NICE AND EASY: Change out your cell booster’s antenna?

A typical outdoor cellular antenna.

At Solid Signal we have literally tons of cellular antennas. This would lead you to believe there’s a brisk trade in people changing out their cell antennas and that maybe you should too.

What’s so special about a cellular antenna?

Every antenna, whether for TV, cellular, Wi-Fi, or even satellite, has a specific frequency range. The antenna must be designed to pull in the frequencies you want. No one antenna will pull in every frequency, at least it won’t pull it in very well. In the case of cell antennas, you’ll need to pull in the 600-800MHz and 1900-2100MHz ranges in order to get the best effect.

There’s another measure of antenna performance you need to know about: gain. With cell antennas, gain is measured in dBi, which is a comparison with a hypothetical “isotropic” antenna. More dBi means the antenna is more sensitive to the signals you want to pull in.

Why not just use the antenna that comes with the thing?

Since 2014, all cell boosters for home use come with antennas. It’s actually the law. The cell booster maker hand selects the antenna they want you to use and it is included in the kit.

Most of the time their choice is the best choice. It does what’s needed without being too big. Most people want their antennas to be pretty unobtrusive and so booster makers will package small antennas in most kits.

Here are some reasons you might use a different cellular antenna:

You want better performance

In some cases, replacing an antenna with a larger one of the same type will help a cell booster work better. This is especially true in very weak signal areas. However, you can also put the antenna up higher which generally does the same thing

You’re willing to trade overall performance for better directional performance

An outdoor antenna like this one is highly directional. If you know where the cell tower is, and if you only need to point at one cell tower, you’ll get better results with a directional antenna. However you’ll have to aim properly and that can be hard without the right equipment.

You’re putting up a commercial booster and you want to cover a larger area

With large building cell boosters, it’s common to have four or more indoor antennas in order to cover a very large space. The commercial boosters are strong enough that you can split the signal between multiple antennas.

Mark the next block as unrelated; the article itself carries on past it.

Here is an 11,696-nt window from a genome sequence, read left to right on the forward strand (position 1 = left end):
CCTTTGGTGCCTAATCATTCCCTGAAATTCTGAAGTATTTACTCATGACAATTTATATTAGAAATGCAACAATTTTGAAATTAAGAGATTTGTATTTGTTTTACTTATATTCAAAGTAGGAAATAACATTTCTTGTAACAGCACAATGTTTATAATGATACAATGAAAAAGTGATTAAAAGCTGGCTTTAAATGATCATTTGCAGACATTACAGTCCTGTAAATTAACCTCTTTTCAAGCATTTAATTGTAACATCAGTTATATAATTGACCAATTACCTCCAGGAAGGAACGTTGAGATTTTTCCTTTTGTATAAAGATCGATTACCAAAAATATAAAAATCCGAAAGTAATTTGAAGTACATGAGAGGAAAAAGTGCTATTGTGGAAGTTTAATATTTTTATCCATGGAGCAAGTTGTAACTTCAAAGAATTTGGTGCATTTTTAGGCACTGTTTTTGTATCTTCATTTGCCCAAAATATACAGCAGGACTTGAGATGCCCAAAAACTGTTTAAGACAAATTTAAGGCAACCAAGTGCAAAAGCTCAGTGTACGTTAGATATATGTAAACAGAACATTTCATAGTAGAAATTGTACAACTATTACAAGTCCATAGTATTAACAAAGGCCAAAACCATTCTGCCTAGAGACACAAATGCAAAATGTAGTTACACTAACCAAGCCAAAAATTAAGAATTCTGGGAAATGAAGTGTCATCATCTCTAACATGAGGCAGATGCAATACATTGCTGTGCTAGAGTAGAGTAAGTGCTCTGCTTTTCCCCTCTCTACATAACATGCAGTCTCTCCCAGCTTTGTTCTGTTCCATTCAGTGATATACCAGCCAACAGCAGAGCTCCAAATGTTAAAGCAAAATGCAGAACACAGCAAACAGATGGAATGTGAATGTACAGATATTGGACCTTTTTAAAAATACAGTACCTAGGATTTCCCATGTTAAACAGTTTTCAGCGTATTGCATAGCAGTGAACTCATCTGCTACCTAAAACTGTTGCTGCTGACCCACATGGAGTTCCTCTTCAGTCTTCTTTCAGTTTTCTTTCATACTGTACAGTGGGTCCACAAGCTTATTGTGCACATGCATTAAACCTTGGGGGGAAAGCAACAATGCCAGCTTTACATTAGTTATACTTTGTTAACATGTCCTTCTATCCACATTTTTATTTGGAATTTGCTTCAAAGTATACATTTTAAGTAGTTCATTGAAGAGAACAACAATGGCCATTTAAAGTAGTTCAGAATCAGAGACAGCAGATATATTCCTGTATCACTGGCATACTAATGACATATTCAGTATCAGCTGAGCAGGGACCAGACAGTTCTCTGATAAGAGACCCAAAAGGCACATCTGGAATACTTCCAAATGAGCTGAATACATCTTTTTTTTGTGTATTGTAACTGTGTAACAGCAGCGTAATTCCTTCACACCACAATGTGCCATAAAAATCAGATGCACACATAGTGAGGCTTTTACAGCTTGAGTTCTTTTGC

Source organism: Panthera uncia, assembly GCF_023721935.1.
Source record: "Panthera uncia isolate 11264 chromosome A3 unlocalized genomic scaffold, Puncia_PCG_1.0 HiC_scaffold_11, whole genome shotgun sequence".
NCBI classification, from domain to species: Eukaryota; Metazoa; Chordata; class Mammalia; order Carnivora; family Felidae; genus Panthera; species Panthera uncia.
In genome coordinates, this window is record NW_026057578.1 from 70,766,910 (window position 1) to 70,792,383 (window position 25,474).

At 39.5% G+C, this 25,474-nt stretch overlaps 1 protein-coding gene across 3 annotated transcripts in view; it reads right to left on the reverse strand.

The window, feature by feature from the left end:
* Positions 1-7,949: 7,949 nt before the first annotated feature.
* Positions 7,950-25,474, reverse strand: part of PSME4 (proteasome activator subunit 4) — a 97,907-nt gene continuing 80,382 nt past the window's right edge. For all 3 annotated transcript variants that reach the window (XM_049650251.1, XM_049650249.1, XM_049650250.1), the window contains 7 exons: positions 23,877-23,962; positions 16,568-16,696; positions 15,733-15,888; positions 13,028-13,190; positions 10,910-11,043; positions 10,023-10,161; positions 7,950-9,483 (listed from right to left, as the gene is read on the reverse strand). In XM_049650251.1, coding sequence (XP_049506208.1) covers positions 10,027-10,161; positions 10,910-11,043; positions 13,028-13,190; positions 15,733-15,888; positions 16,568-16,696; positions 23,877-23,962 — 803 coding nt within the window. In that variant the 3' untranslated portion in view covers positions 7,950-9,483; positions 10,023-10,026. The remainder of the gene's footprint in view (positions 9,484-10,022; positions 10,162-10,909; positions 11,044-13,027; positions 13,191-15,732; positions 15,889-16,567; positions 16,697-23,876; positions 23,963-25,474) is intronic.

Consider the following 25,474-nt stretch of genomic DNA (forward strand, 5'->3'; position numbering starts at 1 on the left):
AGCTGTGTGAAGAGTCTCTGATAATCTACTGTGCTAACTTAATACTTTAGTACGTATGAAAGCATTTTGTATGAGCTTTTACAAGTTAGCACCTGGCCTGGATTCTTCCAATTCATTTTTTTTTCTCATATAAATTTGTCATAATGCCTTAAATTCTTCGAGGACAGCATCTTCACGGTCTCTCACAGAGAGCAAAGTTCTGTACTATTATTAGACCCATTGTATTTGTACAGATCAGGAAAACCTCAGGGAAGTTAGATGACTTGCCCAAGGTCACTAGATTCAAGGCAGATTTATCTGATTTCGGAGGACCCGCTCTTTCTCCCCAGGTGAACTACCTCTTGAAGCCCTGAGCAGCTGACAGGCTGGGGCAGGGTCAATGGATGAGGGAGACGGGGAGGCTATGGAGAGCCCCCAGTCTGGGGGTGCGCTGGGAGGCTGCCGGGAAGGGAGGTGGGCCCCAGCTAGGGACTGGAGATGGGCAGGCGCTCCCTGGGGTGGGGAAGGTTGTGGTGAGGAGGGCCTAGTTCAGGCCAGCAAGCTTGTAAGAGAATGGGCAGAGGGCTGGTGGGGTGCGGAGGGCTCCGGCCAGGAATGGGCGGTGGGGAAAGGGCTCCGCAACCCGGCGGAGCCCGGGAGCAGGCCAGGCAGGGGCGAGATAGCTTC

Something happened to your old antenna

This is actually pretty common. After all, the thing is outside all the time. Maybe a bird landed on it and bent it. Maybe a neighborhood kid got clumsy with a ball. If your old antenna looks like it’s in bad shape you’ll want to replace it with a new one.

How to choose the best cellular antenna

It comes down to two things: frequency and connection, really. You can choose a directional or omnidirectional antenna but the most important things with any antenna you choose is that it connects to your cell booster and that it works.


Our collection of cellular antennas also includes antennas for special purpose use. Make sure you choose a cellular antenna that is designed for a cellular signal booster. It’s easiest to stay with antennas from weBoost, SureCall, or Wilson. They only make cell boosters and the antennas they make are only for cell boosters.


Most cellular antennas for home boosters use F connectors. They also use 75-ohm cable which is only used with F connectors.

Commercial grade cell boosters usually use N connectors. The N connector is a lot larger than the F connector and you can see it has an inside center circle that F connectors don’t have. N connectors are designed for 50 Ohm cable.

The key is to choose the connector that you need and avoid costly and signal-sapping adapters. Generally the 50-ohm and 75-ohm versions of an antenna are very close to the same price.

Get all the cellular antennas you need at Solid Signal.

Seriously, like I said we have thousands of them. If you’re not sure what to choose, give the experts a call at 888-233-7563 during business hours.

About the Author

Stuart Sweet
Stuart Sweet is the editor-in-chief of The Solid Signal Blog and a "master plumber" at Signal Group, LLC. He is the author of over 8,000 articles and longform tutorials including many posted here. Reach him by clicking on "Contact the Editor" at the bottom of this page.